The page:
RESULTS ARE VARIED AS MONTROSE TRIO TACKLES MUSIC OF THREE COMPOSERS
As in previous years, this year’s Honens International Piano Competition’s September minifestival is offering a variety of piano-related events, this time with a Canada 150 theme.
The festival is featuring the recent winner of the competition (Lucca Buratto), as well as previous winners (Catherine Chi) in full evening concerts. There are also concerts that include CPO players and the Cecelia String Quartet (with Buratto), itself a Canadian group and a winner of the Banff International String Quartet Competition. Plenty of Canadian content here.
Opening the festival was a concert by the Montrose Trio, an ensemble that includes the prominent Canadian pianist Jon Kimura Parker. He is the incoming artistic director of Honens beginning in 2018, so the concert provided an introduction (mostly not needed) to the Calgary community. His name made the concert a draw, and there was a sizable audience for this event.
Formed relatively recently, the Montrose Trio groups Parker with prominent Canadian violinist Martin Beaver and Clive Greensmith, the cellist of the last incarnation of the Tokyo String Quartet. All three have had plenty of experience as chamber music performers, and it was no surprise to discover that their music making was on a very high level.
The program Thursday night at the Jack Singer Concert Hall included a mainstream reper- toire by Haydn, Shostakovich and Arensky — all served up with the energy and dash one tends to expect when the ebullient Parker is part of the proceedings. While there was much to enjoy here, it might be said that the size of the hall blunted somewhat the full impact of the playing.
As a performance, the opening Haydn Piano Trio in E-flat major fared the best, the individual lines delivered crisply and cleanly and with a full understanding of Haydn’s wit and charm. Beaver’s polished, in-tune handling of the melodies was a strength here, as was the elegant passagework by Parker. The finale, a charmer, came off very well indeed, an expression of Haydn’s sense of musical playfulness.
Things were less settled in the Shostakovich Trio in E minor that followed, beginning with an unsettled cello opening that did little to project the thin, bleak character of the music. But the sense here, mostly, was that such nuanced moods as this are almost impossible to convey in a hall of this size.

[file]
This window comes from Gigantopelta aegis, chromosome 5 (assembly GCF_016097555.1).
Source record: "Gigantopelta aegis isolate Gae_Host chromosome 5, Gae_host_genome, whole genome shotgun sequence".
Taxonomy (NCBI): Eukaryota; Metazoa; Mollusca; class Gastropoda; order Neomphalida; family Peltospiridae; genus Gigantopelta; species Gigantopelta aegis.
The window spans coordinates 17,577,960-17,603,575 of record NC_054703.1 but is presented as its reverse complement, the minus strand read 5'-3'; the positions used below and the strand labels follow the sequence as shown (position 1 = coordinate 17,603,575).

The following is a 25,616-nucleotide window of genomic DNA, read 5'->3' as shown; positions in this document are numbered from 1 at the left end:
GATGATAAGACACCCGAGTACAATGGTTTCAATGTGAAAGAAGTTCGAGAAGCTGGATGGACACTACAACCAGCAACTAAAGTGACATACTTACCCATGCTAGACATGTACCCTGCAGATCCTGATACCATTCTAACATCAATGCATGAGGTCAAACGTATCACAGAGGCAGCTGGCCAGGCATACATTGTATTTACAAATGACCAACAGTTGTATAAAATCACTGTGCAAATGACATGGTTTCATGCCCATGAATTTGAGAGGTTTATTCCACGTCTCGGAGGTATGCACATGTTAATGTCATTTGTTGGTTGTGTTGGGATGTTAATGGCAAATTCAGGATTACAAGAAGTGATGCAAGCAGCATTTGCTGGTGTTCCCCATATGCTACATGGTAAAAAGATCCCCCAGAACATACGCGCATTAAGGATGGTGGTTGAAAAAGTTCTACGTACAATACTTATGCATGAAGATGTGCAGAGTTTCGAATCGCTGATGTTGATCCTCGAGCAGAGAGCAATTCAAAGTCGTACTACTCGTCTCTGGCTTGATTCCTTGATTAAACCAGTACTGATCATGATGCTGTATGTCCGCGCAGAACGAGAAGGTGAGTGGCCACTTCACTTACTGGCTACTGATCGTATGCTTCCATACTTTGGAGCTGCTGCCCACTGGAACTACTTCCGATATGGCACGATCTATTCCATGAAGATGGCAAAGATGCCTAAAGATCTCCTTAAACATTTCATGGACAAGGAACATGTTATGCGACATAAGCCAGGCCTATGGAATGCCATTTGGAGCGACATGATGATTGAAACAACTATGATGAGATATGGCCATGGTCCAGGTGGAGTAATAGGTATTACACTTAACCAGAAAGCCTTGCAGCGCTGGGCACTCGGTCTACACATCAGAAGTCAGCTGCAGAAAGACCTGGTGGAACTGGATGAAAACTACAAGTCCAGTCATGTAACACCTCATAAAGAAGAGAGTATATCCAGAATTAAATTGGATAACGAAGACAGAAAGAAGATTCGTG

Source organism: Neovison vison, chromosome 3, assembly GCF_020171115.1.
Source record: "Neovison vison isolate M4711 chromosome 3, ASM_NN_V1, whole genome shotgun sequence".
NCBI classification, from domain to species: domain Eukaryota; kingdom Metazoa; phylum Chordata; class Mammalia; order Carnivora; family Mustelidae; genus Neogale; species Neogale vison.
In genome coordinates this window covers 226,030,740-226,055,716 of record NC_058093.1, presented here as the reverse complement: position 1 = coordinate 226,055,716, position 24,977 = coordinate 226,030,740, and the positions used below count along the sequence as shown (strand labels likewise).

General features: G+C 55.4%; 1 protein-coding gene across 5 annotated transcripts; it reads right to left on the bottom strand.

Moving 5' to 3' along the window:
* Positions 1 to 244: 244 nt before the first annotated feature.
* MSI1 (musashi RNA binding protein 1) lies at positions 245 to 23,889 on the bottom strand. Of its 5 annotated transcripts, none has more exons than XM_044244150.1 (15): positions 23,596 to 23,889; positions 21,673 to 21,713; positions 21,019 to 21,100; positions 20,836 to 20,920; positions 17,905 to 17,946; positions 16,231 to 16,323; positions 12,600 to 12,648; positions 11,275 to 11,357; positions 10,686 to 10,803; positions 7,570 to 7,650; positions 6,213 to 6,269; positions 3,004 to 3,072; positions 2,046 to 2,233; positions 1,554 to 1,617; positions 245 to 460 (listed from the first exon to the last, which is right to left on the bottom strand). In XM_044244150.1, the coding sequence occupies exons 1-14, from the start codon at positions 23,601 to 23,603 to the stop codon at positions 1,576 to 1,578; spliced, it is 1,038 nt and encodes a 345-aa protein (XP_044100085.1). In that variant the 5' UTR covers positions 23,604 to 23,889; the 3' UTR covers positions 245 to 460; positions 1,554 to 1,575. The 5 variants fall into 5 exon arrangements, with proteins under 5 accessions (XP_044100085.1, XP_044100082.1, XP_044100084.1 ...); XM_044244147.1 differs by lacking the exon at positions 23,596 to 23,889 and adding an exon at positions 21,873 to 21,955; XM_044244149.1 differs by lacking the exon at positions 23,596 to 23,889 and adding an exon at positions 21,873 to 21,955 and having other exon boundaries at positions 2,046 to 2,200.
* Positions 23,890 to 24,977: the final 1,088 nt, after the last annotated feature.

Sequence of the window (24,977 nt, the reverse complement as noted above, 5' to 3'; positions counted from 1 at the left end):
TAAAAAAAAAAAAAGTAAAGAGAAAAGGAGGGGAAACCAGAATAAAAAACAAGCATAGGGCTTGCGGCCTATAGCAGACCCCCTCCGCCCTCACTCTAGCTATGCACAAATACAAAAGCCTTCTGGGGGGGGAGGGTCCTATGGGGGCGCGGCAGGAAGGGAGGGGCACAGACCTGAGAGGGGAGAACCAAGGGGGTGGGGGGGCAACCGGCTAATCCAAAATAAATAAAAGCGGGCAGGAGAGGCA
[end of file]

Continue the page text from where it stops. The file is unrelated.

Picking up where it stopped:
In general, this was a solid performance of this modern classic, and the powerful finale never fails to make its point. But there have been a fair number of performances of this work in the city in the past few years, several of them of greater emotional impact and depth.
But, as previously said, the size of the venue for intimate chamber music worked against the performance.
The Arensky Trio in D minor is always a crowd-pleaser, and so it was on this occasion; the melodies irresistible, as is the charm of the faster-than-fast scherzo movement. There was much to enjoy in this performance, not the least Parker’s brilliant work in a piece that requires much from the pianist. But this performance did not erase the memory of several finer accounts of this trio, including those by the Herz trio, the founding ensemble of the Calgary Pro Musica Society.
The opening movement came off as rather phlegmatic, the melodic ideas in the violin played in a polite Canadian manner, but hardly with Russian romantic passion. In general, the later movements were more convincing, especially the quicksilver scherzo.
With the number of superb piano trios before the public these days, the standard of performance in mainstream repertoire is now extremely high. While the Montrose Trio can certainly be numbered in the top group of such ensembles, they did not — on this one occasion — distance themselves from other equally fine trios that have graced Calgary stages in recent years.
Some of the best moments of the evening came at the very end, with a tremendously clever encore treating O Canada to an arrangement in the styles of all three composers, followed by a brilliant, ultrafast account of the scherzo movement of Mendelssohn’s popular Piano Trio in D minor.
The Montrose Trio consists of violinist Martin Beaver, pianist Jon Kimura Parker and Clive Greensmith on cello.